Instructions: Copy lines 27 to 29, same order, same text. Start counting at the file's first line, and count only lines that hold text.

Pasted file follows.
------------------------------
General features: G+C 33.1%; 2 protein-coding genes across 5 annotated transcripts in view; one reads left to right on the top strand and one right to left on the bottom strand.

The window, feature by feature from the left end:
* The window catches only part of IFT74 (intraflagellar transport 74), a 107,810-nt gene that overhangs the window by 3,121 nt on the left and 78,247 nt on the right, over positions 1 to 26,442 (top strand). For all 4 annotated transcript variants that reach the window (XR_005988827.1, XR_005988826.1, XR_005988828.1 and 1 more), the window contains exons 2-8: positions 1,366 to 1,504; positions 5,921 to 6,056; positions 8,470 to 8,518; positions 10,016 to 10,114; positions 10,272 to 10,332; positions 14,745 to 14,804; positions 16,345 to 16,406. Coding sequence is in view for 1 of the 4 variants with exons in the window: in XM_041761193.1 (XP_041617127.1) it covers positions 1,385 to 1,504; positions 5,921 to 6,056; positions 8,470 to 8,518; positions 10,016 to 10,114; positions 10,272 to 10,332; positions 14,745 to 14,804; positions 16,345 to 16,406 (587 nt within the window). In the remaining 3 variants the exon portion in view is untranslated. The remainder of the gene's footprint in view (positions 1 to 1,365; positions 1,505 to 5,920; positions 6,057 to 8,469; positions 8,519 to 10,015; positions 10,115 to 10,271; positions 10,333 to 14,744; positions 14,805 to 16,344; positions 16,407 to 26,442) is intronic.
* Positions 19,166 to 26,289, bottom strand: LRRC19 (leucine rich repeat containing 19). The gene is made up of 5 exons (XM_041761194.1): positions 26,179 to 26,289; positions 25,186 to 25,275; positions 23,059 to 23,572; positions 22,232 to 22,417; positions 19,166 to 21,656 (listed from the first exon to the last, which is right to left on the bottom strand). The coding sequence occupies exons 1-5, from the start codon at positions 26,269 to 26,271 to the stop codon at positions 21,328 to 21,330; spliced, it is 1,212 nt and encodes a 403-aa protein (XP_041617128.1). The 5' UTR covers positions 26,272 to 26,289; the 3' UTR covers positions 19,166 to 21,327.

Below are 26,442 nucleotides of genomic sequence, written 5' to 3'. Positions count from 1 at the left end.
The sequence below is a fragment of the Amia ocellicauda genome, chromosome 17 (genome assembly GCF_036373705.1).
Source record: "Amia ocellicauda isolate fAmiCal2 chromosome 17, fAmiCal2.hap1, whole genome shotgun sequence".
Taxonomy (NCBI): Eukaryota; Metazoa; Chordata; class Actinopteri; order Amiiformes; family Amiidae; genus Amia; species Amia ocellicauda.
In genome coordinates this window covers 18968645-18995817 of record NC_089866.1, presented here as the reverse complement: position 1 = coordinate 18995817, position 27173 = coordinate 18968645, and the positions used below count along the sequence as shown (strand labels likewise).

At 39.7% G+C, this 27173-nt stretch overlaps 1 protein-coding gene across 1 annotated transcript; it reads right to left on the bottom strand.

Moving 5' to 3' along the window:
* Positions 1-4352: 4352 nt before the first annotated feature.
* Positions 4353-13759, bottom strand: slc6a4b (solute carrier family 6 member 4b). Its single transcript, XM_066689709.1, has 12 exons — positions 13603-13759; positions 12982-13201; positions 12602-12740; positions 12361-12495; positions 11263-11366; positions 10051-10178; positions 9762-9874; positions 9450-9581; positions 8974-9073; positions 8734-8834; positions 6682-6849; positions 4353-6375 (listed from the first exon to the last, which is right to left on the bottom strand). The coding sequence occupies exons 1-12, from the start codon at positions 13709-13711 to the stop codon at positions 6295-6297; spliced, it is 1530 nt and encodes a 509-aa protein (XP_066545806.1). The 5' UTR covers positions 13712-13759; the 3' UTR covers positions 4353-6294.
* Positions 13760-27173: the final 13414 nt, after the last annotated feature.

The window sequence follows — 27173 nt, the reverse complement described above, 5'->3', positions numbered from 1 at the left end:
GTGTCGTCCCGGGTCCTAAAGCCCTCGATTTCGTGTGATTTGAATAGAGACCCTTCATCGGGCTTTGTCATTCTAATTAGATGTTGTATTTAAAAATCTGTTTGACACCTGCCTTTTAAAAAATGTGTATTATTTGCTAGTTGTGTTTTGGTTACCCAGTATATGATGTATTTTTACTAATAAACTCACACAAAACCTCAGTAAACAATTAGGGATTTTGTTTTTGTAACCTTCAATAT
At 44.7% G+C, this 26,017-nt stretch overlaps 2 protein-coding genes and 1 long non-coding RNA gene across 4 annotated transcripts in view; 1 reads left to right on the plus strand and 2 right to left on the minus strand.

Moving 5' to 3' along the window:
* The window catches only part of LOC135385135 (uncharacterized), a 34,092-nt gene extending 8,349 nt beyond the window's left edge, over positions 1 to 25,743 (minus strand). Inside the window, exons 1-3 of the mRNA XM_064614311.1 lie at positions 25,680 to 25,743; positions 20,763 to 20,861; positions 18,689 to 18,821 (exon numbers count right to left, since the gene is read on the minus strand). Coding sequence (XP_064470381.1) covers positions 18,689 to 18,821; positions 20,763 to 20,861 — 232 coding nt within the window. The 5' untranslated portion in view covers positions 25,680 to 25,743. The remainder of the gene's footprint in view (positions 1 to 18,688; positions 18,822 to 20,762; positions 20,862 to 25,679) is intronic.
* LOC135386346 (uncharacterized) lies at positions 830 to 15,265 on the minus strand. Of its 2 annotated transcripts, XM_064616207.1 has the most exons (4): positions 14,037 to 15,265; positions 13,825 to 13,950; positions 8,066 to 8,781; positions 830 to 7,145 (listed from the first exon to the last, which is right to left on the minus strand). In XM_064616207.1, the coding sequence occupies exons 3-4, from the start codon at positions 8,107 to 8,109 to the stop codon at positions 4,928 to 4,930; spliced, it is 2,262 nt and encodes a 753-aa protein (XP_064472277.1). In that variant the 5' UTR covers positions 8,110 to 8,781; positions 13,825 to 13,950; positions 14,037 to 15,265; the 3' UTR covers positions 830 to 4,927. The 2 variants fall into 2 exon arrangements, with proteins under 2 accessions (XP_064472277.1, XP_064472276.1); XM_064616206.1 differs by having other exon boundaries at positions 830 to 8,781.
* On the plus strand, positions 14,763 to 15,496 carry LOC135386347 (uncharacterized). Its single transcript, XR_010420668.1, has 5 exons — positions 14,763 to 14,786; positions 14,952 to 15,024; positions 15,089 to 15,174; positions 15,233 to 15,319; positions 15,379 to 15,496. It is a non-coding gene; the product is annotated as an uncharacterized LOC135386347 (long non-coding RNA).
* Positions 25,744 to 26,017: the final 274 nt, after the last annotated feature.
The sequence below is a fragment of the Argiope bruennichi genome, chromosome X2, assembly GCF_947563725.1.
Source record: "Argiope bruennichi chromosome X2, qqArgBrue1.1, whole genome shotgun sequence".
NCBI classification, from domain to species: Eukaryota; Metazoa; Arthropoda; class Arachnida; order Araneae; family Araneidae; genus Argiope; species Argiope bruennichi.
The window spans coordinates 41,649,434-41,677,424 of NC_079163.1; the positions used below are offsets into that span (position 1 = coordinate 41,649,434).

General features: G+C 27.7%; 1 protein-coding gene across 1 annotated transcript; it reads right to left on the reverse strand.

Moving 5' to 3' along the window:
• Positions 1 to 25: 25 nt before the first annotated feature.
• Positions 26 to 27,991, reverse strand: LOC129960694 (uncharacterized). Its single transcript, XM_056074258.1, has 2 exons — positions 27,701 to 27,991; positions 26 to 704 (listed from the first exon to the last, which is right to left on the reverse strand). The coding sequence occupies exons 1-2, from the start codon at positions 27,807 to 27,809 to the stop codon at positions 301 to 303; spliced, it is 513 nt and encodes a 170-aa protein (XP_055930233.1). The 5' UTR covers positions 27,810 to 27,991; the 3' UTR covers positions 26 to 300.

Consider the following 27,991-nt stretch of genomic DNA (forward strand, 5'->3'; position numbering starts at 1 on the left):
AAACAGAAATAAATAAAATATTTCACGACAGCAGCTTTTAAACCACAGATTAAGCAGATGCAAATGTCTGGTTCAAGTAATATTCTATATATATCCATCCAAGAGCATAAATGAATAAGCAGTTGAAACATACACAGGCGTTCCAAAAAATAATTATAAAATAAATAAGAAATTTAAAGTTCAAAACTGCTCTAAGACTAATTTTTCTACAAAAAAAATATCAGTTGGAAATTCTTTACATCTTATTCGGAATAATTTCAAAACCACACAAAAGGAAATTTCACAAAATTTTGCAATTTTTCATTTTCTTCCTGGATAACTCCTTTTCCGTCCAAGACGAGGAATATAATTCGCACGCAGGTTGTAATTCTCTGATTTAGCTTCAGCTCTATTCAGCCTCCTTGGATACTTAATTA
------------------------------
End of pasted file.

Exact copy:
General features: G+C 27.7%; 1 protein-coding gene across 1 annotated transcript; it reads right to left on the reverse strand.

Moving 5' to 3' along the window:
• Positions 1 to 25: 25 nt before the first annotated feature.